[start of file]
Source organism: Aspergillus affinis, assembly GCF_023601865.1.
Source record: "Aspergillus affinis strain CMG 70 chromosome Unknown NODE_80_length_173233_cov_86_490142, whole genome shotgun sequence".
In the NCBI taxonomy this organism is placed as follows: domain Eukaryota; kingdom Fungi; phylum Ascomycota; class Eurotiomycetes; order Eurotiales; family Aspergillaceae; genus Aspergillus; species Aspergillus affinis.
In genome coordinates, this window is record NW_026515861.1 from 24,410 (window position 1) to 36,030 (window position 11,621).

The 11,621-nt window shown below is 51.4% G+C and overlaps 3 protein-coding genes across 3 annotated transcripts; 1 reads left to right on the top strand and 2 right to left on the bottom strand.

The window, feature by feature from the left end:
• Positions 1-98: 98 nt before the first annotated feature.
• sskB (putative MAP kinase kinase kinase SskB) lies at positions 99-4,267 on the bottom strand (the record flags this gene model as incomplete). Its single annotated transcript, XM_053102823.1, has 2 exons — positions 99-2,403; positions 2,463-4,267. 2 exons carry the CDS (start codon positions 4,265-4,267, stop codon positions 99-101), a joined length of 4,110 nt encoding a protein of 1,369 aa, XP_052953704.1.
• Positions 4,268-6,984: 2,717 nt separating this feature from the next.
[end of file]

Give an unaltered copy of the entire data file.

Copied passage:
Source organism: Aspergillus affinis, assembly GCF_023601865.1.
Source record: "Aspergillus affinis strain CMG 70 chromosome Unknown NODE_80_length_173233_cov_86_490142, whole genome shotgun sequence".
In the NCBI taxonomy this organism is placed as follows: domain Eukaryota; kingdom Fungi; phylum Ascomycota; class Eurotiomycetes; order Eurotiales; family Aspergillaceae; genus Aspergillus; species Aspergillus affinis.
In genome coordinates, this window is record NW_026515861.1 from 24,410 (window position 1) to 36,030 (window position 11,621).

The 11,621-nt window shown below is 51.4% G+C and overlaps 3 protein-coding genes across 3 annotated transcripts; 1 reads left to right on the top strand and 2 right to left on the bottom strand.

The window, feature by feature from the left end:
• Positions 1-98: 98 nt before the first annotated feature.
• sskB (putative MAP kinase kinase kinase SskB) lies at positions 99-4,267 on the bottom strand (the record flags this gene model as incomplete). Its single annotated transcript, XM_053102823.1, has 2 exons — positions 99-2,403; positions 2,463-4,267. 2 exons carry the CDS (start codon positions 4,265-4,267, stop codon positions 99-101), a joined length of 4,110 nt encoding a protein of 1,369 aa, XP_052953704.1.
• Positions 4,268-6,984: 2,717 nt separating this feature from the next.